We're in the middle of a pandemic (which we will hopefully be seeing end soon). Life isn't normal right now. If you are struggling to work remotely, acknowledge that these are not normal remote work conditions. Julia Ferraioli, a Technical Program Manager at Google, Tweeted the following at the beginning of May:
I couldn't agree more. Despite working remotely for the last 10 years, working remotely during the pandemic has been a struggle for me. For the first two months of the pandemic, I had a preschooler who was running around, making noise, and interrupting me.
Prior to the pandemic when I would tell people that I worked from home, they would say things like, "Oh, that must be so nice that you get to spend time with your kid while you work." I would reply, "Oh, no, she goes to daycare. There is no way I could work effectively and watch her at the same time." And yet many of us have been forced to do just that during quarantine.
Perhaps you have noisy kids or roommates or pets. Perhaps you're stressed because of financial concerns. Or you're worried about the health of your friends and family. Or you miss being around other people. Or you're upset due to recent tragedies and racial injustice. Or you're frustrated with politics.
Whatever the case, life is not normal right now. Try to cut yourself some slack. Acknowledge that if you're currently struggling with remote work, you may do better once we return to more "normal" conditions...whatever that new normal looks like.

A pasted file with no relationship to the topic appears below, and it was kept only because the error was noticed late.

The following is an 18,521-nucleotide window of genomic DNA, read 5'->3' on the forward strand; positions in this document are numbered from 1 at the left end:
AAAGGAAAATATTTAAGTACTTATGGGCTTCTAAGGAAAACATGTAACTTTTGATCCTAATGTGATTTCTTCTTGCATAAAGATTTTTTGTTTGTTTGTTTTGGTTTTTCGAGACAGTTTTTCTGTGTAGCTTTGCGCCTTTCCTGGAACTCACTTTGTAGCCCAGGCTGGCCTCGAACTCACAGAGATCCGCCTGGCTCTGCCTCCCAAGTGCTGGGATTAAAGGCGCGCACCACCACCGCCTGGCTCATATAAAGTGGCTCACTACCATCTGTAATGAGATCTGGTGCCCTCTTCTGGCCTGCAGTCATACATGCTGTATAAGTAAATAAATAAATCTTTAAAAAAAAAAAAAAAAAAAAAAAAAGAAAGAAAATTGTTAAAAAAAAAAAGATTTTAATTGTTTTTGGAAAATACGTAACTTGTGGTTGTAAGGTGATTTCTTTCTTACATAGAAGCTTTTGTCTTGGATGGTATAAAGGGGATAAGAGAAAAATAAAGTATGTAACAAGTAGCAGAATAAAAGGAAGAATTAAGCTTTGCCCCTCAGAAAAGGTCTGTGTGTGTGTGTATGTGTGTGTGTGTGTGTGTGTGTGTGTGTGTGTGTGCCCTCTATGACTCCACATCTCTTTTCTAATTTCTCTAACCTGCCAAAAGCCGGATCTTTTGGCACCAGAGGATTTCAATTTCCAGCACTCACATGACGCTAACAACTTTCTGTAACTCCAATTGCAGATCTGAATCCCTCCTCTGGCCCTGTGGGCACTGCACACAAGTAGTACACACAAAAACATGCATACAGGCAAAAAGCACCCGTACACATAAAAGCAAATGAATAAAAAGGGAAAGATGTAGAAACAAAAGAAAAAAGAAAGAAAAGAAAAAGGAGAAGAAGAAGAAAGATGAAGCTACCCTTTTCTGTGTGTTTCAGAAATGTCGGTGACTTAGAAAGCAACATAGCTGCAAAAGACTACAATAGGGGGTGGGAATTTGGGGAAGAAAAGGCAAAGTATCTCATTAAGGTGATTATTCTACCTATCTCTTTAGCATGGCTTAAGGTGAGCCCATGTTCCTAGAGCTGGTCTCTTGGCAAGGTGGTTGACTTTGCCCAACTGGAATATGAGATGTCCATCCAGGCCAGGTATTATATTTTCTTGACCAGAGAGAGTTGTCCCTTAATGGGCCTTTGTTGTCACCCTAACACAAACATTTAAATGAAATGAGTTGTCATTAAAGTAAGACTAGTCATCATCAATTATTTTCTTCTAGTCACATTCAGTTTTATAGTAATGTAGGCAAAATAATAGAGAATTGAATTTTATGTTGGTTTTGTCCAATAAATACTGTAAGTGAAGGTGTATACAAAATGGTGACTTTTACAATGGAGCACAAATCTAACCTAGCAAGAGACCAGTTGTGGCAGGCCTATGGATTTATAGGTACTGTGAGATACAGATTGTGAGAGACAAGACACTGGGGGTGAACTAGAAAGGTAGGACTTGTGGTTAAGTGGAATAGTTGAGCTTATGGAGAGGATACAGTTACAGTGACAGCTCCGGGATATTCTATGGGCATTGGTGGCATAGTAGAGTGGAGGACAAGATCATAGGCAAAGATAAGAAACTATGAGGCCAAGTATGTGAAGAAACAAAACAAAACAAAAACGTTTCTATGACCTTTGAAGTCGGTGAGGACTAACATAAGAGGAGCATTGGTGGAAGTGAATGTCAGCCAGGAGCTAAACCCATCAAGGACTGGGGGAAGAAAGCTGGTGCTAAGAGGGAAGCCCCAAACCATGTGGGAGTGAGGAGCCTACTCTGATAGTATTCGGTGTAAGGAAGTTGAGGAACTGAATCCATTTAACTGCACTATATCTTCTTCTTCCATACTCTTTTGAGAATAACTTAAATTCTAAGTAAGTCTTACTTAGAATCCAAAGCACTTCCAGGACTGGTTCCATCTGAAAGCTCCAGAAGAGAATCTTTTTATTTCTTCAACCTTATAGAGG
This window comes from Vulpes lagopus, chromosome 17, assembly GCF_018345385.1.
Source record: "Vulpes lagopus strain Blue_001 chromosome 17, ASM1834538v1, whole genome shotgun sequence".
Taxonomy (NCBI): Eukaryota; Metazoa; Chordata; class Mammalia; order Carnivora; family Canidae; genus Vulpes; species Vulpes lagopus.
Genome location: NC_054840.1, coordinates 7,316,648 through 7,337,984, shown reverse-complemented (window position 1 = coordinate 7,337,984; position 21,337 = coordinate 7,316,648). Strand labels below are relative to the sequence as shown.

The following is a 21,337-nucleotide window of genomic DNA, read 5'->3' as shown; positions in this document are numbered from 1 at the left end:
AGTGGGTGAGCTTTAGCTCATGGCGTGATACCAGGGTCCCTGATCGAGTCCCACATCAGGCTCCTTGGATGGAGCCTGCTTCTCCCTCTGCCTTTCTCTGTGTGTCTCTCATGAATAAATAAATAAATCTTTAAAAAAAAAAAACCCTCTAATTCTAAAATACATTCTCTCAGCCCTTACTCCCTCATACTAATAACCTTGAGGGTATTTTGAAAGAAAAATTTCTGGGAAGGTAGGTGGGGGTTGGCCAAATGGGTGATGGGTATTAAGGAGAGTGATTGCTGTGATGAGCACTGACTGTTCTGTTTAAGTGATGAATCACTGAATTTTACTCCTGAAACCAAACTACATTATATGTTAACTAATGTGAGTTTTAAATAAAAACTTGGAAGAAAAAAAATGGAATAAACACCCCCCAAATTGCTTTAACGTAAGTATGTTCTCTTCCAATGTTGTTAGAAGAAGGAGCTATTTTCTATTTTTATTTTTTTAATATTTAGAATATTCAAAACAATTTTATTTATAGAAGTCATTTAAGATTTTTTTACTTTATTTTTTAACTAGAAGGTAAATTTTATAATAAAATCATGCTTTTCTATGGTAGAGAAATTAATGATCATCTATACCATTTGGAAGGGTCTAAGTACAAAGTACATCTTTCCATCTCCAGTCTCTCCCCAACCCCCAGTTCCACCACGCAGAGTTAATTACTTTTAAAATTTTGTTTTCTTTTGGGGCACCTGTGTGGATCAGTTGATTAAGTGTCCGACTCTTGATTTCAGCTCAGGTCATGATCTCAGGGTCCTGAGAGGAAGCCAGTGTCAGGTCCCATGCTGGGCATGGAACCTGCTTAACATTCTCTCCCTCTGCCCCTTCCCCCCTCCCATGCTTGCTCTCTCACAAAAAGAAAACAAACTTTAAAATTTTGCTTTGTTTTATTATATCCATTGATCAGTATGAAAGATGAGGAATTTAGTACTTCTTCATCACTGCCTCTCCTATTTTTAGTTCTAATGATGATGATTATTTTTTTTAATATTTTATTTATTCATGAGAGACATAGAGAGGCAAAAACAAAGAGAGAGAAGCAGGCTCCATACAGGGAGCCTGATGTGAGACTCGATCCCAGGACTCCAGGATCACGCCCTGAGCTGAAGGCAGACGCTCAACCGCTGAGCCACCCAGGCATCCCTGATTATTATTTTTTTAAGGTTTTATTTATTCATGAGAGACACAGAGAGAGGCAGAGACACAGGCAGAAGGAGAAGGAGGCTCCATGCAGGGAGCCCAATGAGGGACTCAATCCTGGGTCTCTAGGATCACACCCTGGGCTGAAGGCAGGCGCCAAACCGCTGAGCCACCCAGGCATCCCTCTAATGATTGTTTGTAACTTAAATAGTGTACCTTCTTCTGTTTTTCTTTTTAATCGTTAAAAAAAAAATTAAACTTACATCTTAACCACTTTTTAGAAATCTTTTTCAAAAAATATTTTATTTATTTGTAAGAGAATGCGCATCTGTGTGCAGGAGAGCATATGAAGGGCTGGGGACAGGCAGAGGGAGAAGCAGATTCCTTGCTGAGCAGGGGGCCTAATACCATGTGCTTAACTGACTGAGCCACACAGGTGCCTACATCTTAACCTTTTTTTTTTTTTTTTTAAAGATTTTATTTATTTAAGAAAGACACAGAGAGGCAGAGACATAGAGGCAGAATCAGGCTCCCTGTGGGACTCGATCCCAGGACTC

9. Do something else
If you're going to be in a meeting where you know you're going to struggle to pay attention and you'll be tempted to reply to e-mail, check social media, or message snarky comments back and forth with your colleagues, take your hands away from your keyboard and do some other mindless task.
(Get tips like this as well as silliness related to software engineering on my TikTok. Yes, I'm on TikTok. I love it. Don't judge me.)
For example, you could do the dishes, color, clean your home, exercise, paint your nails, or do a puzzle. Studies show that doodling helps people retain information. I've found the same to be true for any mindless task.
If I sit in front of my computer, the temptation to multi-task is too great. I'm likely to do something else that will require mental energy and prevent me from fully listening.